Instacart: Crowdsourcing Your Grocery Shopping

Startup Instacart fills orders with products from a mix of stores
Illustration by 731

Sequoia Capital partner Michael Moritz has a favorite disaster. Its name was Webvan, and it operated for less than two years during the dot-com bust and burned through $375 million from its initial public offering before going out of business in 2001. So Sequoia’s July 10 announcement that it’s investing $8 million in a San Francisco-based online grocery upstart, Instacart, rekindled some dormant traumas. “We had still been receiving outpatient therapy for our Webvan fiasco,” says Moritz, who’s joining the year-old company’s board. Still, with Instacart, he says, “There’s little danger of a relapse.”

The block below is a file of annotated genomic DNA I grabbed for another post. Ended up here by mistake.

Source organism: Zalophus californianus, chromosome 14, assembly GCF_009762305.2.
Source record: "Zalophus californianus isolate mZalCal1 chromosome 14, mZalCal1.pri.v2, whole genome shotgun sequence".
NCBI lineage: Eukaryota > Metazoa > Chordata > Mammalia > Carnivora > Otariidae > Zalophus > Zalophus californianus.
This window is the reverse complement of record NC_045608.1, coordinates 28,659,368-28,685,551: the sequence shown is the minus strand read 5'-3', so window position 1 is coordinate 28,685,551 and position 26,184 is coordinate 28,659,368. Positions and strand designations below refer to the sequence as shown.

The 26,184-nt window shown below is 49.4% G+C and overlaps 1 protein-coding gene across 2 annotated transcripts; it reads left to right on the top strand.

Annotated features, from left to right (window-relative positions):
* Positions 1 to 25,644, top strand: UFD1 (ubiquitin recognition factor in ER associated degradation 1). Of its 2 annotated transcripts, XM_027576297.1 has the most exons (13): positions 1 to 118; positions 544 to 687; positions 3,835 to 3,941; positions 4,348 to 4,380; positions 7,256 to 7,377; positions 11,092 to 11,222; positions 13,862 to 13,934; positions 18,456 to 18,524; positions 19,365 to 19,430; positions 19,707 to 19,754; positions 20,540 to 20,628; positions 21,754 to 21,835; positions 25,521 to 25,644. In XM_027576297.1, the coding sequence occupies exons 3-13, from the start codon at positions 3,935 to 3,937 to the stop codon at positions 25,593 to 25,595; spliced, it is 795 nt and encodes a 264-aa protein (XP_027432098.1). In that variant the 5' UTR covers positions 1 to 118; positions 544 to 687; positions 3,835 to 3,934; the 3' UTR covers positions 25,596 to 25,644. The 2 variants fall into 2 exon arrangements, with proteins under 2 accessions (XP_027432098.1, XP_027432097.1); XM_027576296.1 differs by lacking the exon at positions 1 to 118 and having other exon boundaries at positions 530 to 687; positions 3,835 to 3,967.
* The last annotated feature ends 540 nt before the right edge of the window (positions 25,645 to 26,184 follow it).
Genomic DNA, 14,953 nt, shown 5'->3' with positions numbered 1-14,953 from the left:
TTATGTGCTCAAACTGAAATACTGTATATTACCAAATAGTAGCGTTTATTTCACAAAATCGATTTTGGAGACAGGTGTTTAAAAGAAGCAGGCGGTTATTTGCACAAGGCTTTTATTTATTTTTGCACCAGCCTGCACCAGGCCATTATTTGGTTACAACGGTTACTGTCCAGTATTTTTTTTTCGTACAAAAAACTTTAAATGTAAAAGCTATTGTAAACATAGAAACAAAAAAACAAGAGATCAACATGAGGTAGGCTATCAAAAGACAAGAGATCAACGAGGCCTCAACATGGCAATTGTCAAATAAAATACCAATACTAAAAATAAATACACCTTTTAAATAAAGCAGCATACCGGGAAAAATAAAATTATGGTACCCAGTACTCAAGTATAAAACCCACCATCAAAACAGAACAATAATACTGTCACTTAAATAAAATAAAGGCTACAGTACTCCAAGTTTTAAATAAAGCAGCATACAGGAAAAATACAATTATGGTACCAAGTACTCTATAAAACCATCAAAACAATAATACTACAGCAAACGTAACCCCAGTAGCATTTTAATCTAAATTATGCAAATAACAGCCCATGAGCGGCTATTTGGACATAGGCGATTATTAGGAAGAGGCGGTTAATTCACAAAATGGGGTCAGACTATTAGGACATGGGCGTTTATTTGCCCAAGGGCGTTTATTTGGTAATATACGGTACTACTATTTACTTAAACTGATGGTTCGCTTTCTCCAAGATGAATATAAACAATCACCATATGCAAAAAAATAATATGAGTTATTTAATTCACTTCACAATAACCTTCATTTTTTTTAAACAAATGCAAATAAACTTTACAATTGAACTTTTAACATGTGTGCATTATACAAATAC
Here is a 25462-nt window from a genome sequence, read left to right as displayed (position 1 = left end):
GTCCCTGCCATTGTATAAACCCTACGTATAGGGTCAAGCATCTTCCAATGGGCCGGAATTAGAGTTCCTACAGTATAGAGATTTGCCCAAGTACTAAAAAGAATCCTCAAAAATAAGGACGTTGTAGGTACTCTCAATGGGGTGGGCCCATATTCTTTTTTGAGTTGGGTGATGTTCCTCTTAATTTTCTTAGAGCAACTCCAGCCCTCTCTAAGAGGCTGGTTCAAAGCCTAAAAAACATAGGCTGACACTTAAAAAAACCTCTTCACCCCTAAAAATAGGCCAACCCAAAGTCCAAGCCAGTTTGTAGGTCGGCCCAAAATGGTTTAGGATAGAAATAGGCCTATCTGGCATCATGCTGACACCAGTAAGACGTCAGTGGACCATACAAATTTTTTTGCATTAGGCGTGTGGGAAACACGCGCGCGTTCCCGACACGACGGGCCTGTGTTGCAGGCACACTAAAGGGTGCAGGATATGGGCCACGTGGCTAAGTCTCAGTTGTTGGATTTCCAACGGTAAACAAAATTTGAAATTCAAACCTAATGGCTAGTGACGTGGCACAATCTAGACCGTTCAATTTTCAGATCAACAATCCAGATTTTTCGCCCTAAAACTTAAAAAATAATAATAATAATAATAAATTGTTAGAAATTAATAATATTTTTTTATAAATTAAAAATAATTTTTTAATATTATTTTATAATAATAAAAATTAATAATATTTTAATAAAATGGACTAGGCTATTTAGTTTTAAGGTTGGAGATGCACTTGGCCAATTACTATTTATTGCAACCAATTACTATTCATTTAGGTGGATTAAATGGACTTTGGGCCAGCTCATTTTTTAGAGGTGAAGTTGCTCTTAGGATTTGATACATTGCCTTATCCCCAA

To continue reading this article you must be a Bloomberg Professional Service Subscriber.